2. ^ Bernard Cerquiglini, La naissance du français, Paris, Presses universitaires de France, 1991, Que-sais-je ? ; éd. mise à jour, 2007.
  3. ^ Conference of Claude Hagège at the historical museum of Strasbourg, p. 5, (read online) Archived 2015-04-08 at the Wayback Machine
  4. ^ "Plan d'occupation des sols, page 5" (PDF). Archived from the original (PDF) on 2014-02-02. Retrieved 2020-09-19..
  5. ^ a b Claude Hagège, Le francais, histoire d'un combat, Éditions Michel Hagège, 1996, p. 175 (ISBN 2-9508498-5-7), chapter 1
  6. ^ Geneviève Bührer-Thierry et Charles Mériaux, La France avant la France, Gallimard, 3 September 2019, 770 p.(ISBN 978-2-07-279888-7), p. 372
  7. ^ Philippe Walter, Naissances de la littérature française, p. 12, éd. Presses Universitaires du Mirail, 1998.
  8. ^ Humphrey Illo, « Quelques observations sur les Serments de Strasbourg et sur le manuscrit qui les contient (Paris, Bibliothèque nationale de France, latin 9768 Xe s., f. 13 recto : 2e col., 13 verso : 1re col.) : commentaire, transcription critique, étude codicologique, fac-similé », in Bulletin de la Société des Fouilles Archéologiques et des Monuments Historiques de l'Yonne, no. 16, June 1999, pp. 83-92 ; G. de Poerck, « Le manuscrit B.N. lat. 9768 et les Serments de Strasbourg », in Vox Romanica, t. 15, 1956, pp. 188-214.
  9. ^ Machonis, Peter A. (1990). Histoire de la langue : du latin à l'ancien français. University Press of America. p. 115. ISBN 0-8191-7874-8. OCLC 160130774.
  10. ^ Cerquiglini (2007), p. 98
  11. ^ Hall, Robert A. (1953). "The Oaths of Strassburg: Phonemics and Classification". Language. 29 (3): 317–321. doi:10.2307/410027. ISSN 0097-8507. JSTOR 410027.
  12. ^ Allières, Jacques (1929-2000). Auteur. (2010). La formation de la langue française. P.U.F. p. 11. OCLC 758872392.{{cite book}}: CS1 maint: numeric names: authors list (link)
  13. ^ Machonis (1990), p. 119
  14. ^ Cerquiglini (2007), pp. 44, 56
  15. ^ Cerquiglini (2007), p. 66
  16. ^ Paris, Gaston (1879). Les serments prêtés à Strasbourg en 842. De Boccard. OCLC 754313496.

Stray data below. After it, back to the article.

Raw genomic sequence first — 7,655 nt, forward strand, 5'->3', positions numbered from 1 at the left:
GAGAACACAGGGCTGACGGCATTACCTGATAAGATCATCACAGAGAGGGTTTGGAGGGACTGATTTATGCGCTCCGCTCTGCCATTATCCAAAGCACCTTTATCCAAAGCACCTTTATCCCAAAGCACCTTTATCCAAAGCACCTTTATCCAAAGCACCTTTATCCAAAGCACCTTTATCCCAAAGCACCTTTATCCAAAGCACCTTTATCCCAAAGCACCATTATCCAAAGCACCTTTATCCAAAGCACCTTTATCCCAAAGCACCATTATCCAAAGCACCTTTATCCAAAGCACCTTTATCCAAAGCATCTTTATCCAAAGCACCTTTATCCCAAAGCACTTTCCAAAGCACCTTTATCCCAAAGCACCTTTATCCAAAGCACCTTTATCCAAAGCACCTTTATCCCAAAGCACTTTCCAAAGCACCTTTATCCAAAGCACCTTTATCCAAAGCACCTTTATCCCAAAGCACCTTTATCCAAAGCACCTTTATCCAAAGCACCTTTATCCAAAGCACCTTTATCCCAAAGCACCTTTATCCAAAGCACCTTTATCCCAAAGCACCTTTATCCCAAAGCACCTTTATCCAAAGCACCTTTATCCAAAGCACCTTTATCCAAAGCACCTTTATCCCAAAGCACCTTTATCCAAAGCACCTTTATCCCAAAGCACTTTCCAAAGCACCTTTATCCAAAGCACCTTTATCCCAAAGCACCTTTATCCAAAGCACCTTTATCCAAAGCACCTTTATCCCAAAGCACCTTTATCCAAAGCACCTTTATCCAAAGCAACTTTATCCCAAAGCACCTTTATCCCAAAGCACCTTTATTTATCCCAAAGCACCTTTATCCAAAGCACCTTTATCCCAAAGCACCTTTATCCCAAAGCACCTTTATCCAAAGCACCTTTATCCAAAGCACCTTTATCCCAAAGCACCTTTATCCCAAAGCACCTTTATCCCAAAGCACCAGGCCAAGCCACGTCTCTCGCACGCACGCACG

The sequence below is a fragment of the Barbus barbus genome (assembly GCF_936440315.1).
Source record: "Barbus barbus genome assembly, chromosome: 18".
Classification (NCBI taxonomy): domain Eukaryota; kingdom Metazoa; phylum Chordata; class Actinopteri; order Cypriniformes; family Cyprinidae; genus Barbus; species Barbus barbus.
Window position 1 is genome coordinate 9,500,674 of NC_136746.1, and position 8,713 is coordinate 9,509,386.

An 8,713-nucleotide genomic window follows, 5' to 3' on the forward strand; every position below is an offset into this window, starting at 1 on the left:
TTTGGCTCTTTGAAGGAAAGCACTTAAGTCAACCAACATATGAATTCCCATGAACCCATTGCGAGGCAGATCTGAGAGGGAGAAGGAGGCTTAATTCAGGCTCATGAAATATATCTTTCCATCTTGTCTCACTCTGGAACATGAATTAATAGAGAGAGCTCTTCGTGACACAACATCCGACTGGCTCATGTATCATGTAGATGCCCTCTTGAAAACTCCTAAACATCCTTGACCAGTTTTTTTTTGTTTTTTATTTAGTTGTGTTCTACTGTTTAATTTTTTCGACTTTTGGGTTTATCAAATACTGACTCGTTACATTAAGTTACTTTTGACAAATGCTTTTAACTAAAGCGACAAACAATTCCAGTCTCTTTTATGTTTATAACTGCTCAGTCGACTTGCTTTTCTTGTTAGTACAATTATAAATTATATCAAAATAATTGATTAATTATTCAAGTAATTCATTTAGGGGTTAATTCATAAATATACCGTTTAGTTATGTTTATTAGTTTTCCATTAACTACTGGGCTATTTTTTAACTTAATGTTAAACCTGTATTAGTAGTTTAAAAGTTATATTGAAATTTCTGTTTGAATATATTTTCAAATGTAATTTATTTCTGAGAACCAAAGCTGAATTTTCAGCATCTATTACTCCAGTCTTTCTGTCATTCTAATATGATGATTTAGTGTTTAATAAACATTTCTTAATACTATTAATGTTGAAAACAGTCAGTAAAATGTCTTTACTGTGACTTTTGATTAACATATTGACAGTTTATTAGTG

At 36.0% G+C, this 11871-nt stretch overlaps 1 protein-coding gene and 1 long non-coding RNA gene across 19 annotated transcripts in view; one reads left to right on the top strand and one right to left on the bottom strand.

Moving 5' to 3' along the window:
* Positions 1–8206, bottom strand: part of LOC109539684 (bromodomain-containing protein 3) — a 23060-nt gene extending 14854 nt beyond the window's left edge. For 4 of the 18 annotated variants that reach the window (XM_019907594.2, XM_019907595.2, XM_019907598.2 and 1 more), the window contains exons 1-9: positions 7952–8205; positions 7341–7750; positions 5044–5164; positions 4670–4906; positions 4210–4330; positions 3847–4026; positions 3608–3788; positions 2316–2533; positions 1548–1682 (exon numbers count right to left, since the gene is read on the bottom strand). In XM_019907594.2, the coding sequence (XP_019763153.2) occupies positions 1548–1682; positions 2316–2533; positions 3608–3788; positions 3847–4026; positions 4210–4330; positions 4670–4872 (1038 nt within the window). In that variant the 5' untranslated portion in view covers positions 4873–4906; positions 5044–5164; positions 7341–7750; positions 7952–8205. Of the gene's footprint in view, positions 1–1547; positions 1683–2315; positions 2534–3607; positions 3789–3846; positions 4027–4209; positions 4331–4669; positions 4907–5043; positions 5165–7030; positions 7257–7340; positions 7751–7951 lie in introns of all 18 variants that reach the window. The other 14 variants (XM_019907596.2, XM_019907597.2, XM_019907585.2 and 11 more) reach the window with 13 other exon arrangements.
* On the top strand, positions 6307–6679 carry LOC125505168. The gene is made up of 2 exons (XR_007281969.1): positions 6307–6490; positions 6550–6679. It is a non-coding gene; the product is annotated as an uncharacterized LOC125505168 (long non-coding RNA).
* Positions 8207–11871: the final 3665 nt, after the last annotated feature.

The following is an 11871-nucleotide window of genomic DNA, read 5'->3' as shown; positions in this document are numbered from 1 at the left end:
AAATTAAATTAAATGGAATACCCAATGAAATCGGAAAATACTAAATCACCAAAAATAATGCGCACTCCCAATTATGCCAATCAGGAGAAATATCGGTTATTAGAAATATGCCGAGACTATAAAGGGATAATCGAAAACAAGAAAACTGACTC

17. ^ Suchier, Hermann, « Zur Lautlehre der Strassburger Eide », Jahrbuch für romanische und englische Sprache und Literatur, n. s., 1, 1874
  18. ^ Tabachovitz, A (1932). Etude sur la langue de la version française des Serments de Strasbourg. OCLC 1140826196.
  19. ^ Arrigo Castellani, « L'ancien poitevin et le problème linguistique des Serments de Strasbourg » dans Cultura néolatina 29, pp. 201-234.
  20. ^ Hall (1953), pp. 317-321

Further reading[edit]

  • Ayres-Bennett, Wendy (1995). A History of the French Language through Texts. London/New York: Routledge.
  • Hilty, Gerold (2010). "Review of Francesco Lo Monaco and Claudia Villa (eds.), I Giuramenti di Strasburgo: Testi e tradizione". Vox Romanica. 69: 273–276.
  • Holtus, Günter (1998). "Rilievi su un'edizione comparatistica dei Giuramenti di Strasburgo". In Jószef Herman (ed.). La transizione dal latino alle lingue romanze. Tübingen: Niemeyer. pp. 195–212.
  • Lowe, Lawrence F. H.; Edwards, Bateman (1927). "The Language of the Strassburg Oaths". Speculum. 2 (3): 310–317. doi:10.2307/2847721. JSTOR 2847721. S2CID 162161309.
  • Rea, John A. (1958). "Again the Oaths of Strassburg". Language. 34 (3): 367–369. doi:10.2307/410928. JSTOR 410928.
  • Thompson, James Westfall (1926). "The Romance Text of the Strassburg Oaths. Was it Written in the Ninth Century?". Speculum. 1 (4): 410–438. doi:10.2307/2847162. JSTOR 2847162. S2CID 163216298.
  • Wright, Roger (2002). "Early Medieval Pan-Romance Comprehension". In Roger Wright (ed.). A Sociophilological Study of Late Latin. Turnhout: Brepols. pp. 175–190.